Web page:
The article, titled 'Where are the girls and women in mathematical picture books?', is published in the latest issue of the Mathematics Teaching journal, an official journal of the UK's Association of Teachers of Mathematics (ATM).

If you are an ATM member, you can access the article for free. Alternatively, head to the Research Projects section on our website for a PowerPoint highlighting key findings. 
FANCY SHARING YOUR EXPERIENCE OF USING MATHEMATICAL STORIES IN YOUR MATHEMATICS TEACHING ON OUR WEBSITE?

MathsThroughStories.org is actively seeking On-line Contributors i.e. teachers and parents who would be happy to share their experience of using mathematical stories in their mathematics teaching with other members of our community. If this is something that you are interested in, please get in touch! Click here to see the list of our current On-line Contributors.
 

MathsThroughStories.org is a non-profit and research-based initiative. It sets out to encourage teachers and parents around the world to use stories to enhance their mathematics teaching and learning.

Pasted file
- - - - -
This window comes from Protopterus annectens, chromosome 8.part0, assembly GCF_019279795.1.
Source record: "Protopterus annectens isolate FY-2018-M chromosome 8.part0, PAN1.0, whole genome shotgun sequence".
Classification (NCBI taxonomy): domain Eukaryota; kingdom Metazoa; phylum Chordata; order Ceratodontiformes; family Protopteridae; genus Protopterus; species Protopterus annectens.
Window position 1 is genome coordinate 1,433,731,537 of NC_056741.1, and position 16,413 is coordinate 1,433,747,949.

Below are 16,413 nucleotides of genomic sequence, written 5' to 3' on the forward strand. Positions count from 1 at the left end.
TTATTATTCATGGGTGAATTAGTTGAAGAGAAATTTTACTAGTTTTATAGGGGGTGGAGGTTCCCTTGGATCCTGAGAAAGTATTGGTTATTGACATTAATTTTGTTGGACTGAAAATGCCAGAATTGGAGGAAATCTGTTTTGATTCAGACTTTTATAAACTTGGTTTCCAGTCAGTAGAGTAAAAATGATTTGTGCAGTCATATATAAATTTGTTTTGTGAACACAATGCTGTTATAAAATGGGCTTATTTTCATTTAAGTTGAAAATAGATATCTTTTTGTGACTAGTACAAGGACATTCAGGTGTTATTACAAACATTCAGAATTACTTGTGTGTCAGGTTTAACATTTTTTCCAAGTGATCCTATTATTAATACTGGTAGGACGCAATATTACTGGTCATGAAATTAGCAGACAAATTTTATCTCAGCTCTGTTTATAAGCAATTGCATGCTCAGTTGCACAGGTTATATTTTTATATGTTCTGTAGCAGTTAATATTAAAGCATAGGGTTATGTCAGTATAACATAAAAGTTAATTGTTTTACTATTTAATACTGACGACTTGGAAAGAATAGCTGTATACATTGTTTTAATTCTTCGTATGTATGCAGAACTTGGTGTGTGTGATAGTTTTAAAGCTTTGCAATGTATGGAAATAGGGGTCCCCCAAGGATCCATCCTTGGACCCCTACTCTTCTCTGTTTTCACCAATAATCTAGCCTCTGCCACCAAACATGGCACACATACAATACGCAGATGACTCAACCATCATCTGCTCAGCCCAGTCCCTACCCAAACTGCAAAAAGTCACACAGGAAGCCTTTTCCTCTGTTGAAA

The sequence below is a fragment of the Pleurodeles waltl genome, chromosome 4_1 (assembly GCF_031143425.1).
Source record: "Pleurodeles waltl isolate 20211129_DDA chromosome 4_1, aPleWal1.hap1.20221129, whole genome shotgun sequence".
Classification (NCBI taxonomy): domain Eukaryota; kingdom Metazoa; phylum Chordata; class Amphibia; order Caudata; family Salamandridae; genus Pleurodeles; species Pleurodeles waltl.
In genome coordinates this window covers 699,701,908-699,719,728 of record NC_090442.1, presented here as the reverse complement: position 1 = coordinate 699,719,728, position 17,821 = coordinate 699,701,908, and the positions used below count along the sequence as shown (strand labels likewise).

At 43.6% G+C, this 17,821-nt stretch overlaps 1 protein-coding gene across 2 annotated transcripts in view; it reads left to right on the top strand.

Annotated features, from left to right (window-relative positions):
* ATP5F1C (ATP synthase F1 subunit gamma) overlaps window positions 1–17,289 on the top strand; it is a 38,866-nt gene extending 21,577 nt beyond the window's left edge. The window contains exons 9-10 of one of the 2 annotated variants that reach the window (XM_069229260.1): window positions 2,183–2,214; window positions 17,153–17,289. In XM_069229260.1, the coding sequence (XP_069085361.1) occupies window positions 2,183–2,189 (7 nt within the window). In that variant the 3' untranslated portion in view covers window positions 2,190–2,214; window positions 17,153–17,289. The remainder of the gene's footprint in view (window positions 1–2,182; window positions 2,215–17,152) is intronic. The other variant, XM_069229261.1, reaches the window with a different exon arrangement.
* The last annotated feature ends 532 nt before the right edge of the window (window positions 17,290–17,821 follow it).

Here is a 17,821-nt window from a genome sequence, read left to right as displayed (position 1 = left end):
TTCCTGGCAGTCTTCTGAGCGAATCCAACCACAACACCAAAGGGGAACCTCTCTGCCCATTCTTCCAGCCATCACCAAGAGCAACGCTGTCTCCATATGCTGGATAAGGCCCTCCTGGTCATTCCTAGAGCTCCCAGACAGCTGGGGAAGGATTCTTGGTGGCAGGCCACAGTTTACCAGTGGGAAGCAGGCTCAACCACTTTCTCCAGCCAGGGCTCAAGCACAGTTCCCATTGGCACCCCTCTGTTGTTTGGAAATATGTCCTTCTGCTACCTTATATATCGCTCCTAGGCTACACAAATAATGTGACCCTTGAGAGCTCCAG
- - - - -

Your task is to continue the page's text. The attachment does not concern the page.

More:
We firmly believe that the use of mathematical stories, particularly in the picture book format, can help mathematics learners develop their conceptual understanding in mathematical concepts, and to help them foster positive attitudes towards the subject.
 
Twitter
Twitter
Facebook
Facebook
Website
Website
Twitter
Facebook
Website






This email was sent to <<E-mail Address>>
why did I get this?    unsubscribe from this list    update subscription preferences
MathsThroughStories.org · Institute of Education, University of Reading · 4 Redlands Road · Reading, RG1 5EX · United Kingdom

Email Marketing Powered by Mailchimp